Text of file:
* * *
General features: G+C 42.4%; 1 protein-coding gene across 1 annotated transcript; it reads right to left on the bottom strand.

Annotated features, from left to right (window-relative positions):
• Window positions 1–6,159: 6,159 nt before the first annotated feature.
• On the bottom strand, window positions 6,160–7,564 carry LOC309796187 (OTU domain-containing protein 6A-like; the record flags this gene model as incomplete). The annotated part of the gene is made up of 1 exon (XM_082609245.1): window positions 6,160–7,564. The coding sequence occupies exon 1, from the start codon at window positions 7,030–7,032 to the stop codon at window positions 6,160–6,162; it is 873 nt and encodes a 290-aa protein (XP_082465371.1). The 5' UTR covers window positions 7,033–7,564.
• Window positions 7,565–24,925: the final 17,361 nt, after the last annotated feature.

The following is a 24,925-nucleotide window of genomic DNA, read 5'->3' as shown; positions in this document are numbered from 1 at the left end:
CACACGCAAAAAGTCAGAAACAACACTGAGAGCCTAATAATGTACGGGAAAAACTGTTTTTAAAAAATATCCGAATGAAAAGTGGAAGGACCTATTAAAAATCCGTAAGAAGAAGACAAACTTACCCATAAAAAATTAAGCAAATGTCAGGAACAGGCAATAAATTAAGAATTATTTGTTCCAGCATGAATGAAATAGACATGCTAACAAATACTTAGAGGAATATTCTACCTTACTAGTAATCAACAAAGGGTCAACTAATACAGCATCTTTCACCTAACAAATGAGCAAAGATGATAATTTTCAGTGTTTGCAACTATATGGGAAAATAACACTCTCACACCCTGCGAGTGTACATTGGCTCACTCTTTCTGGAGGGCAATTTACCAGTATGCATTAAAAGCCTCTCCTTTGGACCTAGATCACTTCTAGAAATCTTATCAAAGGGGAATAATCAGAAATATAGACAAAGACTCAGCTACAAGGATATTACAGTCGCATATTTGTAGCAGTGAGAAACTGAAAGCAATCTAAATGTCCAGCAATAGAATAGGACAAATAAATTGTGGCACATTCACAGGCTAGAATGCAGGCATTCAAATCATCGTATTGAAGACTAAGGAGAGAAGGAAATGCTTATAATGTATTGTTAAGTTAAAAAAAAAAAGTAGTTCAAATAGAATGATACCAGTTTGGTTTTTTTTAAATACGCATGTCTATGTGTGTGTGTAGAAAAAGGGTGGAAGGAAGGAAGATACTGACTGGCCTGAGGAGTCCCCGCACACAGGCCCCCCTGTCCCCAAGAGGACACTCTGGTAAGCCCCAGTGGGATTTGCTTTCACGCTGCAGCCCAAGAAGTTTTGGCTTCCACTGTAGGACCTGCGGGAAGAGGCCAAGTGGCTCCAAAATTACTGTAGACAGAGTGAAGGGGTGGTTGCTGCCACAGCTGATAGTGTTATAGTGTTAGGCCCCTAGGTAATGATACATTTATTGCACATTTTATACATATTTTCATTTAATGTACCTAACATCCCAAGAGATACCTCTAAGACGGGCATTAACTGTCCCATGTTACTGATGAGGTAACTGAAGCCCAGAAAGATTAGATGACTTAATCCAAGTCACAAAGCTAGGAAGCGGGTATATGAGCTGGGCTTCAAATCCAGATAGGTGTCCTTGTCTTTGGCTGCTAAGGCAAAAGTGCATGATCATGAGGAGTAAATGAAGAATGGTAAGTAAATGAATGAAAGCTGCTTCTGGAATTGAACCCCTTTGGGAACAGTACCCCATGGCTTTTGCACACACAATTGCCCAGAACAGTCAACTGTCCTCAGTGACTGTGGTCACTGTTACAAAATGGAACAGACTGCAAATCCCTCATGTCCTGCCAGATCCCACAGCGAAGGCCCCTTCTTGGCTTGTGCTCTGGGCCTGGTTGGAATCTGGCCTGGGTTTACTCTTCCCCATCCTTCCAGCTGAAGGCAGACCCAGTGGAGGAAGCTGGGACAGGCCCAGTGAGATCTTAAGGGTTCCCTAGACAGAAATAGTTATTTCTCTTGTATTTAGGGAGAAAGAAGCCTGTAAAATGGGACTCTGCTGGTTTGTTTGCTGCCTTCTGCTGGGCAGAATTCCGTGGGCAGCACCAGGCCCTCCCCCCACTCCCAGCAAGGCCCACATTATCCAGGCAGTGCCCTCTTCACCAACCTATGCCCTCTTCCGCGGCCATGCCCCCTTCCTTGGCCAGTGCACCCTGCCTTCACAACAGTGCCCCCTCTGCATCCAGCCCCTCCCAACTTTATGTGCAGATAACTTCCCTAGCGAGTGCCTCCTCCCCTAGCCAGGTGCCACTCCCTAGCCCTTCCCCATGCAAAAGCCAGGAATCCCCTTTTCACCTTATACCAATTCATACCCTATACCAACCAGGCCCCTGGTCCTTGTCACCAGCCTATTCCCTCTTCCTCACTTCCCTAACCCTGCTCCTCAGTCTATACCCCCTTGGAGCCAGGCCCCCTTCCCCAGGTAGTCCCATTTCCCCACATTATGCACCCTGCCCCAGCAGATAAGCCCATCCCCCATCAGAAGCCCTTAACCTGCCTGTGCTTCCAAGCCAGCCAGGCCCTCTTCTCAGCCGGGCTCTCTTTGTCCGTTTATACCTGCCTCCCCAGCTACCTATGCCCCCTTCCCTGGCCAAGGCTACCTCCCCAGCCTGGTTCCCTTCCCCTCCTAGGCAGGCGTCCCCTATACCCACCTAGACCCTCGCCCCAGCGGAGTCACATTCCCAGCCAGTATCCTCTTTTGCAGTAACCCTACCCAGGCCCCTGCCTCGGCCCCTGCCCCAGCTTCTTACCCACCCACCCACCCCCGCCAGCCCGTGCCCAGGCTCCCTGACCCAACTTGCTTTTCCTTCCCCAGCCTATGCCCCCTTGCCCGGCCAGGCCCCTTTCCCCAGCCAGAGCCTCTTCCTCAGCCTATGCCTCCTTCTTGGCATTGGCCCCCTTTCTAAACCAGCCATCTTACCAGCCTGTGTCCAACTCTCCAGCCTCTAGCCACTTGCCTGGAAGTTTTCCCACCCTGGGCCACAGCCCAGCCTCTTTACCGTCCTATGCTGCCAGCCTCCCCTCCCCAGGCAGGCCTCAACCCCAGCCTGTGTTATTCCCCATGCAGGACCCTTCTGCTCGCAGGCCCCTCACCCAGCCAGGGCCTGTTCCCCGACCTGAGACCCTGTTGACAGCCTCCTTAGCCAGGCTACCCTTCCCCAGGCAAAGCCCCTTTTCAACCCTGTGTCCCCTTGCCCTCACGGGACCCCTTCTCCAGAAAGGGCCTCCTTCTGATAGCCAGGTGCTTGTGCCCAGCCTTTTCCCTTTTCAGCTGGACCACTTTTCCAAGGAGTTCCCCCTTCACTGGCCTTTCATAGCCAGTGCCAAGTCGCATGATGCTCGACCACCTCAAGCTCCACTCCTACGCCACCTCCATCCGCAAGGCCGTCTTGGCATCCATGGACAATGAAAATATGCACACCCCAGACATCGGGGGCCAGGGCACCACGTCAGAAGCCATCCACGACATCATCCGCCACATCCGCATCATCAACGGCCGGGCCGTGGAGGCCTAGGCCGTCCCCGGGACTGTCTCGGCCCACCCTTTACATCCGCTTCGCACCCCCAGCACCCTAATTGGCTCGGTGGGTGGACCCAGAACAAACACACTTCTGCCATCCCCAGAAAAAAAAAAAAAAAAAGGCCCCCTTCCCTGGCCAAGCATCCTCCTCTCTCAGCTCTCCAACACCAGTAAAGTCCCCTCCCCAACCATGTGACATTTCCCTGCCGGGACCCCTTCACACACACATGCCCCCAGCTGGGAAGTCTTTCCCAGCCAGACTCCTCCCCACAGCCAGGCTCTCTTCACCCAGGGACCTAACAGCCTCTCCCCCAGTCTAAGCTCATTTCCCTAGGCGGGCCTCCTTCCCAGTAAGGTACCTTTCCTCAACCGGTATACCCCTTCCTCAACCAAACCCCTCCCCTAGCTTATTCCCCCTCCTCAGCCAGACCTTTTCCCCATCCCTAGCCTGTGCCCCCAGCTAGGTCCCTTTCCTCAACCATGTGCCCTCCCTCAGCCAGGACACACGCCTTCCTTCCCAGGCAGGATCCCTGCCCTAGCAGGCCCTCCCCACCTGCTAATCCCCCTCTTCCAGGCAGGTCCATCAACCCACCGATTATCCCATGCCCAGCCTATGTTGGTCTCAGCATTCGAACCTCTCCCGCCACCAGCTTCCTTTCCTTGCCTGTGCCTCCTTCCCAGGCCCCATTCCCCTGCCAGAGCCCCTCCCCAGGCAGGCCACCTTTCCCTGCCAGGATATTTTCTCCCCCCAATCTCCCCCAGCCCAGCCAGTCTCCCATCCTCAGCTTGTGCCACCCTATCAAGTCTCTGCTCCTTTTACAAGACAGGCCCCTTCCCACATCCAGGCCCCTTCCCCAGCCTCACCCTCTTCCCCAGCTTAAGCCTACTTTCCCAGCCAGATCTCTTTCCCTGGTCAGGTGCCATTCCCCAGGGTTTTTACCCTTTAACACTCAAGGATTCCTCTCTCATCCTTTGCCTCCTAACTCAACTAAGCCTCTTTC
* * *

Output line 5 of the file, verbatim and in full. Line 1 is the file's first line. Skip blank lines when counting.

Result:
• Window positions 7,565–24,925: the final 17,361 nt, after the last annotated feature.